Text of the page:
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Decline and Fall of the Golden Age

In the West, in the Classical and Christian worlds, and also I think in the East, for example in the pre-Qin tradition of great ancestors, the Golden Age lay in the past. It was a concrete actuality, now wasted and ruined, but with its glimmering traces scattered across the world.

In the Enlightenment, the story was inverted. There was no past Fall. Humanity was forging light from darkness. The Golden Age lay in the future – no longer actual, but still real, with a potential being latent in historical inevitability. This inversion of the old story made it a long way. From the pre-Qin worship of the ancestor kings, we get to Mao’s vision of a superior future race, with “six hundred million equal to Yao and Shun”.

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From Protestant Toleration to Capitalist Neutrality

Liam Bright’s recent post – Why I Am Not A Liberal – was exciting, and I want to get in on the action. But others better qualified than me have replied to the philosophical points. Liam is linking some of those on the original post as he sees them. So I thought maybe I could make a historical-philosophical point. This is a rush job, and I’m shooting from the hip, so don’t hold me too hard to anything I say here.

Liam follows many contemporary liberals in tracing the roots of modern liberalism to early modern arguments for religious toleration. There’s a canon of big names that liberals are accustomed to dropping (let’s call it the Online Library of Liberty). The real big fish tend to be Protestants: John Locke and Pierre Bayle, for example. Modern liberals trace to them the notion that the state should be neutral on what Rawls called “comprehensive doctrines” and what early modern tolerationists would have called “confessions of faith”.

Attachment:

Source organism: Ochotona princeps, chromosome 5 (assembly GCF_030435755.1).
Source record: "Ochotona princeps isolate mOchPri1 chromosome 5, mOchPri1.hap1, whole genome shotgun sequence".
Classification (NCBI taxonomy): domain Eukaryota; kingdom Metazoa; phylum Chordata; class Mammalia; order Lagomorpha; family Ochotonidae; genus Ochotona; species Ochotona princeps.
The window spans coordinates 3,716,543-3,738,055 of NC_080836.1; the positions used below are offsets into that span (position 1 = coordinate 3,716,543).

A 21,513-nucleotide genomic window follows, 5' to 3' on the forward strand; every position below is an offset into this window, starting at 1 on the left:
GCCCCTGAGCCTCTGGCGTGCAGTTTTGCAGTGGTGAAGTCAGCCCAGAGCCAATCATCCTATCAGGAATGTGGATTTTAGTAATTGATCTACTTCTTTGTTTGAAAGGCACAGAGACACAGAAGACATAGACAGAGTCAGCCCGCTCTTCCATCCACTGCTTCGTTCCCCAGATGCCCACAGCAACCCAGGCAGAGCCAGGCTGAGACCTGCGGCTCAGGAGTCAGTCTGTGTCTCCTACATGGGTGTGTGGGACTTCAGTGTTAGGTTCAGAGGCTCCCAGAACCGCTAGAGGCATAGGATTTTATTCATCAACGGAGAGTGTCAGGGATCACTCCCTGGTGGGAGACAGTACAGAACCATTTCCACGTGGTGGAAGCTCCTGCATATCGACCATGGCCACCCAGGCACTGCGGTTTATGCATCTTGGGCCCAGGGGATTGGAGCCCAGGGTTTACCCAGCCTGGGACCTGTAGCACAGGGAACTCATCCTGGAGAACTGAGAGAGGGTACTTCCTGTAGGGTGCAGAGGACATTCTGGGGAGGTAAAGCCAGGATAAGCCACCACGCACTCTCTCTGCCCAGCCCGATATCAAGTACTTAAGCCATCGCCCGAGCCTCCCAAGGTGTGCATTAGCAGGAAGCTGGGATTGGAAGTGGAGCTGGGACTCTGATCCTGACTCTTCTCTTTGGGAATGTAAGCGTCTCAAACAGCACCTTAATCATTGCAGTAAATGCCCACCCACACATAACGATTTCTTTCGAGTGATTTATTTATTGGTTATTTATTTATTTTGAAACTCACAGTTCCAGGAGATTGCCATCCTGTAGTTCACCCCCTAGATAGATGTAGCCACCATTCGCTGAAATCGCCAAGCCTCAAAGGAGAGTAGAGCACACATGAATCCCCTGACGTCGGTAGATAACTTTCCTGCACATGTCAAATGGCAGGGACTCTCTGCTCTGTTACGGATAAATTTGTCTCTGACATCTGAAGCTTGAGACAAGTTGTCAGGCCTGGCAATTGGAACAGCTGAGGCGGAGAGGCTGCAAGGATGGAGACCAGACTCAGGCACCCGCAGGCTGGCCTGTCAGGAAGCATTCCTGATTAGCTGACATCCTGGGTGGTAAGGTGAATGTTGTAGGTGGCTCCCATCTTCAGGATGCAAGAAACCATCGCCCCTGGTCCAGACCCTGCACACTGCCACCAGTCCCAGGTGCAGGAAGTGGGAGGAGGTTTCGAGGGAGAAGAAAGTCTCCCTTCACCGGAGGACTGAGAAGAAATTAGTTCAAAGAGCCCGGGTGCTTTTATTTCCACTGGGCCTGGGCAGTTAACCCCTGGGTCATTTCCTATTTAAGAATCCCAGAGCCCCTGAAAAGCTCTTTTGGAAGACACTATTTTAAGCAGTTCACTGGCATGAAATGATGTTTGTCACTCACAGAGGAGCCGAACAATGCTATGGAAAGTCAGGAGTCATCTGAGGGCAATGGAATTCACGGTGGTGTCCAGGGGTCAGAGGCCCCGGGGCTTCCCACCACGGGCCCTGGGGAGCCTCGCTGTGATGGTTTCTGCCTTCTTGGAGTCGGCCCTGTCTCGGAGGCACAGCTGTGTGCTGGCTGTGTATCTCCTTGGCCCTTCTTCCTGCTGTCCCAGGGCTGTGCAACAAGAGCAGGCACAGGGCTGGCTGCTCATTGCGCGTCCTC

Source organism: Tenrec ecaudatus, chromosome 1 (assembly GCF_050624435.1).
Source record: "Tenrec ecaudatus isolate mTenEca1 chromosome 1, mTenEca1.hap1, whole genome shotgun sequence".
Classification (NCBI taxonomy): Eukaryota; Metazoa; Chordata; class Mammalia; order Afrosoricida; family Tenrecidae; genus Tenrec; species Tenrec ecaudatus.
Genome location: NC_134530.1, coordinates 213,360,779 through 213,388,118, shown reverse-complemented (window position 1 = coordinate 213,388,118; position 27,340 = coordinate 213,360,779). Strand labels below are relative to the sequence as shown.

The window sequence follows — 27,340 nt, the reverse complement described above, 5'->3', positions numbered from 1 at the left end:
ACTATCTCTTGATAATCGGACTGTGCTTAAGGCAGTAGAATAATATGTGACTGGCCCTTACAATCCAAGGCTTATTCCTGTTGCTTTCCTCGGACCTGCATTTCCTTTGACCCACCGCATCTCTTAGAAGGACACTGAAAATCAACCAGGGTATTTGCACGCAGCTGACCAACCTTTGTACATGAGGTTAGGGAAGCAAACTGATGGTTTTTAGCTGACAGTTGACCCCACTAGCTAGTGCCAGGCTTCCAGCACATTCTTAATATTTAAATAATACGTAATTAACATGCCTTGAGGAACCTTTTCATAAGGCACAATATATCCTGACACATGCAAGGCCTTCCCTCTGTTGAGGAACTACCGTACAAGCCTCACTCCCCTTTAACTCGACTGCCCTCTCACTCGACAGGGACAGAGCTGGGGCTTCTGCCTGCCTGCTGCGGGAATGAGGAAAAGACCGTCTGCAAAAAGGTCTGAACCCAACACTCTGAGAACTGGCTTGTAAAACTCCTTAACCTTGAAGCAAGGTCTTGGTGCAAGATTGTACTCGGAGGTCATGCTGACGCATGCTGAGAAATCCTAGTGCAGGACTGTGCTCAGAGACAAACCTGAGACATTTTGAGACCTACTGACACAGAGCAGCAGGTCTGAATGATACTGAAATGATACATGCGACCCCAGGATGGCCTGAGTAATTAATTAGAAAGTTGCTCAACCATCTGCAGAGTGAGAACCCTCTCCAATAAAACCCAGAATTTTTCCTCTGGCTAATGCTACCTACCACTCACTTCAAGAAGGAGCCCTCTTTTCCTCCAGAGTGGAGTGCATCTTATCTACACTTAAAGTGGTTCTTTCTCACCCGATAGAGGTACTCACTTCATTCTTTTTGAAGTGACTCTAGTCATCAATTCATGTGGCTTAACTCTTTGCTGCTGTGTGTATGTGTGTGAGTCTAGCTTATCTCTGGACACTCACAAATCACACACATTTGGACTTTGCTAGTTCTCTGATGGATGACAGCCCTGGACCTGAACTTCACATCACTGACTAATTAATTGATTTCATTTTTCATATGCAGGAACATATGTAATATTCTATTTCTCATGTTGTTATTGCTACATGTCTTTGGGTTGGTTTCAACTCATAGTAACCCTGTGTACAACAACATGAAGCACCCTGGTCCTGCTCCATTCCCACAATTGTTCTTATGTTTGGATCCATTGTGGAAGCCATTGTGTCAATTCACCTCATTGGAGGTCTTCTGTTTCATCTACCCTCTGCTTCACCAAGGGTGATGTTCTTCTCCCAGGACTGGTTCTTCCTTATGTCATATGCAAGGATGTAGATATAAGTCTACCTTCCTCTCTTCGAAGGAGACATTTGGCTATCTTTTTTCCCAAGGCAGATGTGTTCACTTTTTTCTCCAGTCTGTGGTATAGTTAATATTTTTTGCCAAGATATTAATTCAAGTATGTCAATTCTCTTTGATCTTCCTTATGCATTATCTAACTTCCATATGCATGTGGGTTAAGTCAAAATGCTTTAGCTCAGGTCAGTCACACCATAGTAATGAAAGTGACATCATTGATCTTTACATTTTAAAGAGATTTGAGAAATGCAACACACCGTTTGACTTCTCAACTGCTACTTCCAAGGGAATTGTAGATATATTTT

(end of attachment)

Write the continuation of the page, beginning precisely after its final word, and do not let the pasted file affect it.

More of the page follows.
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Pinker and Van Norden on Irrationalism and Relativism

Case A: Steven Pinker’s new book on rationality attempts to make a cogito-esque argument for the absolute necessity of believing what ‘reason’ commands. Arguments “against reason”, he believes, end up defeating themselves:

When it comes to arguing against reason, as soon as you show up, you lose. Let’s say you argue that rationality is unnecessary. Is that statement rational? If you concede it isn’t, then there’s no reason for me to believe it — you just said so yourself. But if you insist I must believe it because the statement is rationally compelling, you’ve conceded that rationality is the measure by which we should accept beliefs, in which case that particular one must be false.

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History Wars and Culture Wars: Some Thoughts on Henry Reynolds

Truth-Telling: History, sovereignty and the Uluru Statement: Amazon.co.uk: Henry  Reynolds (author): 9781742236940: Books

The Uluru Statement and History

I’ve just finished Henry Reynolds’ book: Truth-Telling. The book is a response by one of Australia’s greatest historians to the Uluru Statement from the Heart.

The Uluru Statement is a declaration of sovereignty by a constitutional convention, convened in 2017 by a broad coalition of First Nations groups – Aboriginal and Torres Strait Islander peoples “from all points of the southern sky”. They declare native ownership and sovereignty over the land of the Australian continent, which “has never been ceded or extinguished, and co-exists with the sovereignty of the Crown”.

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